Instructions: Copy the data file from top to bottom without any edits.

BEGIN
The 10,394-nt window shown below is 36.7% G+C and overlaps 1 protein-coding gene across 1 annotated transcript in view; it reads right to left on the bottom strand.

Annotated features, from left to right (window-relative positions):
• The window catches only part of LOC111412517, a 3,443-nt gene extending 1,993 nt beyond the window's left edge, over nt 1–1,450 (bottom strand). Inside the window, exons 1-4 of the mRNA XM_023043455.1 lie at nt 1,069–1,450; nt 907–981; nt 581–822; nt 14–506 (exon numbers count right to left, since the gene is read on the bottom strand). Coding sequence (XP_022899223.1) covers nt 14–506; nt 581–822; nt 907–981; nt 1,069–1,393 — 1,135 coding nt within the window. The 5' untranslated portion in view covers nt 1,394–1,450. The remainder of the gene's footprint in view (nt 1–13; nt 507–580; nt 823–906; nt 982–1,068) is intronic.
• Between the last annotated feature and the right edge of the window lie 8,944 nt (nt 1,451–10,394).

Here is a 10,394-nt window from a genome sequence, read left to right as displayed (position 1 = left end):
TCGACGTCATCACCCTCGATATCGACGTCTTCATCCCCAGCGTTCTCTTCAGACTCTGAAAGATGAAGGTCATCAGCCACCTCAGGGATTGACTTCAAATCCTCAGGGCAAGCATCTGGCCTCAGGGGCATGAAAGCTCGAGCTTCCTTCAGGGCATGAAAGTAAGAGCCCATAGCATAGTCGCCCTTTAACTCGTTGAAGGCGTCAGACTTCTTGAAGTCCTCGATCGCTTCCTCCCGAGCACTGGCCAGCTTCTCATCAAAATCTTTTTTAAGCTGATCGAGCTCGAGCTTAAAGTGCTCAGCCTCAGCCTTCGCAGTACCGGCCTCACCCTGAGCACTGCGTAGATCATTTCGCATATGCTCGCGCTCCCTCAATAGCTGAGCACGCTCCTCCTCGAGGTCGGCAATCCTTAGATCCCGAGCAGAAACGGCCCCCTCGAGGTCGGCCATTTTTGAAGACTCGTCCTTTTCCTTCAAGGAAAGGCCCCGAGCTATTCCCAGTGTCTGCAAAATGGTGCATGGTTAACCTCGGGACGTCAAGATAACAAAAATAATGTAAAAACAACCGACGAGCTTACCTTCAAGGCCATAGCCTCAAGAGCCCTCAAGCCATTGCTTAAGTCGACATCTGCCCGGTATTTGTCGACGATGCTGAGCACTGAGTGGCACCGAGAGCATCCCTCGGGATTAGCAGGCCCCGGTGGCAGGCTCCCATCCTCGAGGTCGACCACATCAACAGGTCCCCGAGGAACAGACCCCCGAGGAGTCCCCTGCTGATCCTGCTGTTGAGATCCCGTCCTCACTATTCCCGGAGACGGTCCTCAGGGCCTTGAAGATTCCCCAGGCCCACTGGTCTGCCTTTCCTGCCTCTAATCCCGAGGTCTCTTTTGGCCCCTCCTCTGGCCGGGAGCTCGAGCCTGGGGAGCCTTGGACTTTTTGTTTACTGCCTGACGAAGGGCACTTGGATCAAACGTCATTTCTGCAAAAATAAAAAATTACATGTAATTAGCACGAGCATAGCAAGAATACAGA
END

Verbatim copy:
The 10,394-nt window shown below is 36.7% G+C and overlaps 1 protein-coding gene across 1 annotated transcript in view; it reads right to left on the bottom strand.

Annotated features, from left to right (window-relative positions):
• The window catches only part of LOC111412517, a 3,443-nt gene extending 1,993 nt beyond the window's left edge, over nt 1–1,450 (bottom strand). Inside the window, exons 1-4 of the mRNA XM_023043455.1 lie at nt 1,069–1,450; nt 907–981; nt 581–822; nt 14–506 (exon numbers count right to left, since the gene is read on the bottom strand). Coding sequence (XP_022899223.1) covers nt 14–506; nt 581–822; nt 907–981; nt 1,069–1,393 — 1,135 coding nt within the window. The 5' untranslated portion in view covers nt 1,394–1,450. The remainder of the gene's footprint in view (nt 1–13; nt 507–580; nt 823–906; nt 982–1,068) is intronic.
• Between the last annotated feature and the right edge of the window lie 8,944 nt (nt 1,451–10,394).

Here is a 10,394-nt window from a genome sequence, read left to right as displayed (position 1 = left end):
TCGACGTCATCACCCTCGATATCGACGTCTTCATCCCCAGCGTTCTCTTCAGACTCTGAAAGATGAAGGTCATCAGCCACCTCAGGGATTGACTTCAAATCCTCAGGGCAAGCATCTGGCCTCAGGGGCATGAAAGCTCGAGCTTCCTTCAGGGCATGAAAGTAAGAGCCCATAGCATAGTCGCCCTTTAACTCGTTGAAGGCGTCAGACTTCTTGAAGTCCTCGATCGCTTCCTCCCGAGCACTGGCCAGCTTCTCATCAAAATCTTTTTTAAGCTGATCGAGCTCGAGCTTAAAGTGCTCAGCCTCAGCCTTCGCAGTACCGGCCTCACCCTGAGCACTGCGTAGATCATTTCGCATATGCTCGCGCTCCCTCAATAGCTGAGCACGCTCCTCCTCGAGGTCGGCAATCCTTAGATCCCGAGCAGAAACGGCCCCCTCGAGGTCGGCCATTTTTGAAGACTCGTCCTTTTCCTTCAAGGAAAGGCCCCGAGCTATTCCCAGTGTCTGCAAAATGGTGCATGGTTAACCTCGGGACGTCAAGATAACAAAAATAATGTAAAAACAACCGACGAGCTTACCTTCAAGGCCATAGCCTCAAGAGCCCTCAAGCCATTGCTTAAGTCGACATCTGCCCGGTATTTGTCGACGATGCTGAGCACTGAGTGGCACCGAGAGCATCCCTCGGGATTAGCAGGCCCCGGTGGCAGGCTCCCATCCTCGAGGTCGACCACATCAACAGGTCCCCGAGGAACAGACCCCCGAGGAGTCCCCTGCTGATCCTGCTGTTGAGATCCCGTCCTCACTATTCCCGGAGACGGTCCTCAGGGCCTTGAAGATTCCCCAGGCCCACTGGTCTGCCTTTCCTGCCTCTAATCCCGAGGTCTCTTTTGGCCCCTCCTCTGGCCGGGAGCTCGAGCCTGGGGAGCCTTGGACTTTTTGTTTACTGCCTGACGAAGGGCACTTGGATCAAACGTCATTTCTGCAAAAATAAAAAATTACATGTAATTAGCACGAGCATAGCAAGAATACAGA